Ultimate Budget Travel // B U L G A R I A

Bulgaria was the best spontaneous decision I have made so far in my trip. The Balkans are a lovely group of countries with incredible mountains, history and coastline. Bulgaria doesn’t use the euro, their currency is the Lev (BGN). It is consistently half the Euro, so €2 is equal to one Lev. So for me and my Australian dollar it was actually a really good country to pick money wise.

Where did I go?

I stayed in the capital city, Sofia. This was where my original flight was passing through so it seemed like a good idea. Also for a night I headed out to Varna; a small coastal town on the Black Sea.
Where did I stay?

Sofia – Hostel 123, the accommodation here was €30 for all five nights that I was in Sofia. A great brand new hostel. Everyone was very friendly and because it was still new and getting set up there wasn’t really a TV or any distractions like that so I ended up meeting some really cool people and having a really great time (more on that later).

Varna – Gagarin House, this accommodation was really basic but the staff were extremely accommodating, very helpful and the facilities were pretty good too. Only cost €9 for the night that I was there.
Where did I eat?

Sofia – breakfast was included and they did it later than most places so I was actually able to make it most of the time. Regardless, Hostel 123 had a kitchen which meant I could have oats and bread and sandwiches and that sort of thing. Because Sofia is so cheap, I checked out a few vegan places around the city. Loving Hut & Sun and Moon were my favourites. Sun and Moon had amazing massive portions for less than €6! Loving Hut had cheap smoothies which was refreshing considering it had been weeks since I’d had vegetables.

Varna – I was only there for one night so I had a whole lot of fruit bought from stores in Sofia on my way to the bus station and I took some vegan pesto that I had bought a few days earlier. I bought some pasta, canned veggies and beans and made an amazing home made dish with little effort, little price and little time.
What did I do?

A lot and nothing at the same time.

Sofia – it’s very much a walking city. Most of the sights are old buildings, cathedrals and parks so it’s very accessible and extremely affordable. All the cathedrals in Sofia are free to the public so you can always walk in and have a look around. A lot of my days were spent walking all around the city, enjoying the parks, and just taking in the atmosphere of the city. It’s not necessarily a city with a lot of sights and if you wanted to you could do everything in just a couple of days but I had 4 days in Sofia and I just wanted to enjoy my time and really take in the feel of the city rather than just the look.

Varna – very similar to Sofia except I only really had one night and one half day to walk around here. There are a few things to see, I paid around 5 Lev (€2-3) to go into the Roman Thermae and check out the ruins there. There’s a lot of museums and of course the Black Sea. Also, like Sofia there’s a major cathedral which is one of the main attractions and it’s free to enter as well. Varna is a very walkable city and it has a lot to offer. I wish I had’ve stayed longer to be honest because I saw the main attractions but I didn’t really get to experience a lot of aspects about the city. It was a very rushed trip as well. Another city on the Black Sea coastline in Bulgaria is Burgas.
The numbers.

I know I said that Greece was pretty affordable, but comparatively, Bulgaria was amazingly affordable! Pretty much half price for everything. I was spending less than 15 Lev on food easily (roughly €8) per day and like I said, accommodation is super cheap as well. It’s an amazing country that is very underrated. I would recommend asking the place you’re staying at to help you book bus tickets and things because most of the websites are in Bulgarian and it’s usually cheaper to buy online if you want to make a trip around. My bus trips were about 20 Lev each way but it was definitely worth it, I’d just give yourself some more time to check out the area you’re going to.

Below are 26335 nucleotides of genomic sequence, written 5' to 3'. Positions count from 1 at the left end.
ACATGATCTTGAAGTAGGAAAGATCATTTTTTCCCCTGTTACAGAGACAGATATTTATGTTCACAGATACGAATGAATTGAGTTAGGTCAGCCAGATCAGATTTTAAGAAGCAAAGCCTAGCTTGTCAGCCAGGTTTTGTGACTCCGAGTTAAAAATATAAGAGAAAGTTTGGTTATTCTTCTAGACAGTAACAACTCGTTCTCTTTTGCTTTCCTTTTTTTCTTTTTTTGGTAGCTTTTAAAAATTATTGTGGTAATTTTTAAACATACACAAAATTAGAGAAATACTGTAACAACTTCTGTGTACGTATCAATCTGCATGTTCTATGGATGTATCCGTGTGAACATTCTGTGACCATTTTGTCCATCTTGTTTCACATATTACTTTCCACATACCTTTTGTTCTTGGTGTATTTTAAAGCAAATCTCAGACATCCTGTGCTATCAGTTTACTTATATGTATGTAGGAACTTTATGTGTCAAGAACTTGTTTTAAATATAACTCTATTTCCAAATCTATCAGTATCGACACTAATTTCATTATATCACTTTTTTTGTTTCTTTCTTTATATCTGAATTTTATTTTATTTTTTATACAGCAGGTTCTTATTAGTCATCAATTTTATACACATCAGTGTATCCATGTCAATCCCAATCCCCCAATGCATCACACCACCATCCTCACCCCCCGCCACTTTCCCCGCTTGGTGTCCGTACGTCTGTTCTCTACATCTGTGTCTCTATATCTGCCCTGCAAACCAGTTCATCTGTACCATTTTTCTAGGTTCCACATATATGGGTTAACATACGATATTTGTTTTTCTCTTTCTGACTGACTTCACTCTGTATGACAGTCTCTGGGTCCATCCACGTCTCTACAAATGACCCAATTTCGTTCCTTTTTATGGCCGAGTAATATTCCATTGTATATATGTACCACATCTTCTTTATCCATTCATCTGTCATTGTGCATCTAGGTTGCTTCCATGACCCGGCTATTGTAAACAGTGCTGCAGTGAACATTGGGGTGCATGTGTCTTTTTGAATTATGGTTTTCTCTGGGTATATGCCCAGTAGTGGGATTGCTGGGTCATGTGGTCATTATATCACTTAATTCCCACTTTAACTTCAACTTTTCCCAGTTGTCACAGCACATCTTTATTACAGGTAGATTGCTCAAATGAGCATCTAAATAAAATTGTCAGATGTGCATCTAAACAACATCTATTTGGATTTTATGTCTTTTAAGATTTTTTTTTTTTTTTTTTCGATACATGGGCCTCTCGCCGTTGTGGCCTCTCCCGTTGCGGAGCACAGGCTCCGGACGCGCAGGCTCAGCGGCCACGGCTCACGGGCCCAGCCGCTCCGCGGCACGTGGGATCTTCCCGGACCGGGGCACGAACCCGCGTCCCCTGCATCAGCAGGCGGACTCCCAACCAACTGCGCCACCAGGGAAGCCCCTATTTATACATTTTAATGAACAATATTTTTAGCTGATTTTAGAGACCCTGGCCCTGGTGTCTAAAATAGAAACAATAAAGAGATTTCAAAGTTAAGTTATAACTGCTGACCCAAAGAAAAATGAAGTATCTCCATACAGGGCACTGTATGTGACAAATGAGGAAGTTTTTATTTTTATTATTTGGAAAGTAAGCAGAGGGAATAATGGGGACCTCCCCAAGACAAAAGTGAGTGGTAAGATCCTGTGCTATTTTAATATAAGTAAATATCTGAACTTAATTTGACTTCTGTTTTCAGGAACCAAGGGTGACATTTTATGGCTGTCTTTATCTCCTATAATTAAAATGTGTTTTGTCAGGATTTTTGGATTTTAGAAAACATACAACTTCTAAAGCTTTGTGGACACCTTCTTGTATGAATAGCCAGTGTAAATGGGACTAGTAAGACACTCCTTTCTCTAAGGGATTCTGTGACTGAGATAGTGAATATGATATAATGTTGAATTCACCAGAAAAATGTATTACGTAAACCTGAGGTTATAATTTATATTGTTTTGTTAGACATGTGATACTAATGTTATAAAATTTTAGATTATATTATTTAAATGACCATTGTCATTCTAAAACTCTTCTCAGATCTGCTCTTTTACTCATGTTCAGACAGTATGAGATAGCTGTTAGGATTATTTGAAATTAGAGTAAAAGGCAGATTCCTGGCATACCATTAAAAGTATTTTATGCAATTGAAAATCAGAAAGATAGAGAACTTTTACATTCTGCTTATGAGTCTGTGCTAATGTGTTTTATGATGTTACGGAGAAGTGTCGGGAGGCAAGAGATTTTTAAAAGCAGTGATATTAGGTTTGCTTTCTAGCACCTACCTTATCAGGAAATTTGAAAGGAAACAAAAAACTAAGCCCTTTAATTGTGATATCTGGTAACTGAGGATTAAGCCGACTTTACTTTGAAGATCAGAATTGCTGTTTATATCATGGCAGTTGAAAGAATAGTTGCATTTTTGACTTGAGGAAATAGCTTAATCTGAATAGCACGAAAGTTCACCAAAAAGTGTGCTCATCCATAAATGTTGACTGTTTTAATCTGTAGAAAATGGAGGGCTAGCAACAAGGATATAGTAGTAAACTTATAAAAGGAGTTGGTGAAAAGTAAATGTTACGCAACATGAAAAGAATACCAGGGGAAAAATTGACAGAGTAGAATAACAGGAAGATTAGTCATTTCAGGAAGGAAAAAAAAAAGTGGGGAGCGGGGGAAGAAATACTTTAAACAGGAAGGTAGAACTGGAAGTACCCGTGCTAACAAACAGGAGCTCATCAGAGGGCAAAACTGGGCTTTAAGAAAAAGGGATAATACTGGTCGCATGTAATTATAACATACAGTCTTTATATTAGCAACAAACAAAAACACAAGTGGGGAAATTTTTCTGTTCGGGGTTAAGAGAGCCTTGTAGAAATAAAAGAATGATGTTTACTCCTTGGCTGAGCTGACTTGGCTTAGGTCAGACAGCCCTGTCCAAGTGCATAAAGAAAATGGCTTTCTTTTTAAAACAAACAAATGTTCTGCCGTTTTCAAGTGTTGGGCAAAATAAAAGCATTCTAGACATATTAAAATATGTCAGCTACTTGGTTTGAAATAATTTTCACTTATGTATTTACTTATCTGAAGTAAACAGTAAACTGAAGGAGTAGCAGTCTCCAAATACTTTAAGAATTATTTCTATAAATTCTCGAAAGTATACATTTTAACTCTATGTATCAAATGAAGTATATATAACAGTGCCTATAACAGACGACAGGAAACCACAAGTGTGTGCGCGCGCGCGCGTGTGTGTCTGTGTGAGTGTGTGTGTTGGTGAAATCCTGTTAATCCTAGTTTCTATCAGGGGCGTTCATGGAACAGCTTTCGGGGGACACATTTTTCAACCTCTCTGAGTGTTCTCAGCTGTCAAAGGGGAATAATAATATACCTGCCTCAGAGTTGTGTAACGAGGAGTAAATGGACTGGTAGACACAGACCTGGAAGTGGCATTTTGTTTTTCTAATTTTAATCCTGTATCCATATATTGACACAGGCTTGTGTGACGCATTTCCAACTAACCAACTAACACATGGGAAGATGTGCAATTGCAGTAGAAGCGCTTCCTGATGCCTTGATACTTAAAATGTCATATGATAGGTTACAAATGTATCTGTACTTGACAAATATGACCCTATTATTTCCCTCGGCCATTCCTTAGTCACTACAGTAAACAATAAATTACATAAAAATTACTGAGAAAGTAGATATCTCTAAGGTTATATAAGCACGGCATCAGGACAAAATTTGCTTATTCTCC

I hope you’re more inspired to check out Bulgaria now and that you’re more informed about doing it on a tight budget! All in all, I could’ve spent weeks in this country. There are so many incredible mountain ranges and cities worth seeing and I’m looking forward to going back! Next guide coming will be for London, UK. So that will be interesting! In the meantime feel free to check out my YouTube channel where I’m posting daily videos of what I’m doing, what I’m eating, what I’m spending, and that kind of thing. Also the series on the countries I’ve been to will be coming out once I am able to catch up on editing everything! I’ll keep you in the loop but thanks for reading this far and I’ll have another post out shortly!
Jax Goes OUT.
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what is ‘ultimate’ budget travel? tips and tricks

So I’m feeling like after one month, I know a few tips and tricks to travelling on a super tight budget while still enjoying the places you’re at.
A few disclaimers:

This is by no means a super comfortable lifestyle, nor is it sustainable long term or healthy or easy all the time.
So for most people budget travel through Europe means staying in a hostel or cheap hotels, buying meals that are around €10 and finding accommodation that is under €50 a night. For me, budget travel is couchsurfing to cut accommodation costs, or finding really cheap accommodation, no more than €15 a night, spending €10 or less a day on food and exploring by foot rather than even using public transport sometimes.
Accommodation:

Couchsurfing. Obviously hostels are great for meeting other Australians because we are everywhere and apparently all of us can only afford a 12-bed mix dorm. If you want to sleep in a real house with a kitchen a pretty much private bathroom and all of that good stuff then check out couchsurfing. I haven’t done it THAT much so far but when I did I had an amazing time, not an issue. Locals who are on it, really want to share their city, country and culture with you, so why not let them and the ripe old price of FREE. Of course you want to help them out with things and clean up after yourself because they are giving up their home for you. If you can’t find somewhere to couch surf, give booking.com a go. Agoda.com is also good; although I find it hard to get free cancellation hostels on there, the pricing is usually cheaper. Date flexibility will also help with cheaper pricing. If you’re in Europe during the summer, spend your weekends in cheaper places because it could be a Monday night and the clubs will still be going, the weekends will just cost you more for the same thing.